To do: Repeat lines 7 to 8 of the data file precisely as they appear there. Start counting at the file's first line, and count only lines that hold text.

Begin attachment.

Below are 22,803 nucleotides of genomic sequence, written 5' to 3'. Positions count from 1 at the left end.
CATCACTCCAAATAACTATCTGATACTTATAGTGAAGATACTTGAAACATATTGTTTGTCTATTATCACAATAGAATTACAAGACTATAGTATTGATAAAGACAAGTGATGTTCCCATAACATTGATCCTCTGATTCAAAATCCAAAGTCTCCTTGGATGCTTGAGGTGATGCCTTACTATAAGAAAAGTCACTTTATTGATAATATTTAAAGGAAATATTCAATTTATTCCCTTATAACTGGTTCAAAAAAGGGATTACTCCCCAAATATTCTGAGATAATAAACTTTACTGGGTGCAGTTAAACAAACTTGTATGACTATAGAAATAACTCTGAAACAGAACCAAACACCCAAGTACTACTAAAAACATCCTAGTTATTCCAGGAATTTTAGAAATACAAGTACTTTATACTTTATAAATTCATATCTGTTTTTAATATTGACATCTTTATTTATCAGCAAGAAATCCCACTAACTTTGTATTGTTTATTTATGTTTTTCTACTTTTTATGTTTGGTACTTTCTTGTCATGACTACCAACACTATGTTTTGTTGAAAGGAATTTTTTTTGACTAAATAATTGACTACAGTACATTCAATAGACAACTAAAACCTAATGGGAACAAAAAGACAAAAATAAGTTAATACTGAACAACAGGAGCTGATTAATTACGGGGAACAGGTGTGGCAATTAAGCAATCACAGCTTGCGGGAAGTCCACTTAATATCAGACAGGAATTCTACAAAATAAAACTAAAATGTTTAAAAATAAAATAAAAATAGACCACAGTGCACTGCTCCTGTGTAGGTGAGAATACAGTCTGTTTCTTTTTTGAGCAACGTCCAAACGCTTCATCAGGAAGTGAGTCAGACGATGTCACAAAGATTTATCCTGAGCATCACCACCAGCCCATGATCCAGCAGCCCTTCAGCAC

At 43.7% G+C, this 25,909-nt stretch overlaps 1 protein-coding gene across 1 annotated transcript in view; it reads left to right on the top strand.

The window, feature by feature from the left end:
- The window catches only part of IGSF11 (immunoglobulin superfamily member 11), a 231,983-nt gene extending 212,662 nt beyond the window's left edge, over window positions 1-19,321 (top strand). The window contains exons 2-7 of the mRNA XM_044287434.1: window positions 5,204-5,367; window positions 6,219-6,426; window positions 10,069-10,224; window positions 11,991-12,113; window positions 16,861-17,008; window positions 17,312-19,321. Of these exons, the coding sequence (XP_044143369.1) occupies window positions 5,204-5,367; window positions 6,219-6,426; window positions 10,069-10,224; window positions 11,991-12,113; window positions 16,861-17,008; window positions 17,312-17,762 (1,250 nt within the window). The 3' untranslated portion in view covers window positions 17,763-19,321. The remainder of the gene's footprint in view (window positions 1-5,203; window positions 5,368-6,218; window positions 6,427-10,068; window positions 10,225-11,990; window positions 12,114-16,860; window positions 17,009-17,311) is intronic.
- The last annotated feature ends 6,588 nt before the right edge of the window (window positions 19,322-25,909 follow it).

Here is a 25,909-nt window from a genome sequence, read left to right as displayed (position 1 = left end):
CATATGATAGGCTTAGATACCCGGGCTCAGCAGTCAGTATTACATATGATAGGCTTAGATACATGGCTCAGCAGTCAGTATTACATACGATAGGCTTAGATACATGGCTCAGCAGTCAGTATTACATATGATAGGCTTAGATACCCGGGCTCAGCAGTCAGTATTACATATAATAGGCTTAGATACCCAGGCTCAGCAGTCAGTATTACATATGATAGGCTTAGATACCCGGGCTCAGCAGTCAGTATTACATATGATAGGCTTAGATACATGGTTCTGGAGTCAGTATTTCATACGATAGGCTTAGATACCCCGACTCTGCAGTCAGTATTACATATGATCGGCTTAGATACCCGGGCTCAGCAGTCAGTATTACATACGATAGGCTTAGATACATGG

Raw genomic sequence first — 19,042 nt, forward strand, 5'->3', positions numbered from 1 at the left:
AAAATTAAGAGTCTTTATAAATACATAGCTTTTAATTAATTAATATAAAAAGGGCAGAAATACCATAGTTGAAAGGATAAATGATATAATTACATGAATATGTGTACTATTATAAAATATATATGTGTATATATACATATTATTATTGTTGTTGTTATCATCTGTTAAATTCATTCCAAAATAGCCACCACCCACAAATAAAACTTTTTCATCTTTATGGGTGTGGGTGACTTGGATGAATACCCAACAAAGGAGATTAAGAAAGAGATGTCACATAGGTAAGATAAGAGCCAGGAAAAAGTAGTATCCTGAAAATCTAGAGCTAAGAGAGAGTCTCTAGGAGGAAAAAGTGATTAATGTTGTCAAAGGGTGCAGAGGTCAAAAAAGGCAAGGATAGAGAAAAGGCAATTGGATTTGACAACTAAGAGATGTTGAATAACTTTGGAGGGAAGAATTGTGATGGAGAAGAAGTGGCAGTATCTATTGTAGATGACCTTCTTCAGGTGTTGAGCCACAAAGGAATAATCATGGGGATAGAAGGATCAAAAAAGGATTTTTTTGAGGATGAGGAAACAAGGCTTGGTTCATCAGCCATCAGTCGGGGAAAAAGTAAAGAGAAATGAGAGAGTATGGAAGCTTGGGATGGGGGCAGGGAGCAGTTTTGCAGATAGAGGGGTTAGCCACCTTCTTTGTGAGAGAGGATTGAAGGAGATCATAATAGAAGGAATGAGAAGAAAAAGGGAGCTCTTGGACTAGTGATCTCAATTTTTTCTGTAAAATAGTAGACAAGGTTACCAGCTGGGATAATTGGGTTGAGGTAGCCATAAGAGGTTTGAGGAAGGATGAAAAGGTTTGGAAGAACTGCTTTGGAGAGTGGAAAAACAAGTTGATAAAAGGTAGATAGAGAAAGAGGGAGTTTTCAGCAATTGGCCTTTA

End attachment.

Here is a 25,909-nt window from a genome sequence, read left to right as displayed (position 1 = left end):
CATATGATAGGCTTAGATACCCGGGCTCAGCAGTCAGTATTACATATGATAGGCTTAGATACATGGCTCAGCAGTCAGTATTACATACGATAGGCTTAGATACATGGCTCAGCAGTCAGTATTACATATGATAGGCTTAGATACCCGGGCTCAGCAGTCAGTATTACATATAATAGGCTTAGATACCCAGGCTCAGCAGTCAGTATTACATATGATAGGCTTAGATACCCGGGCTCAGCAGTCAGTATTACATATGATAGGCTTAGATACATGGTTCTGGAGTCAGTATTTCATACGATAGGCTTAGATACCCCGACTCTGCAGTCAGTATTACATATGATCGGCTTAGATACCCGGGCTCAGCAGTCAGTATTACATACGATAGGCTTAGATACATGG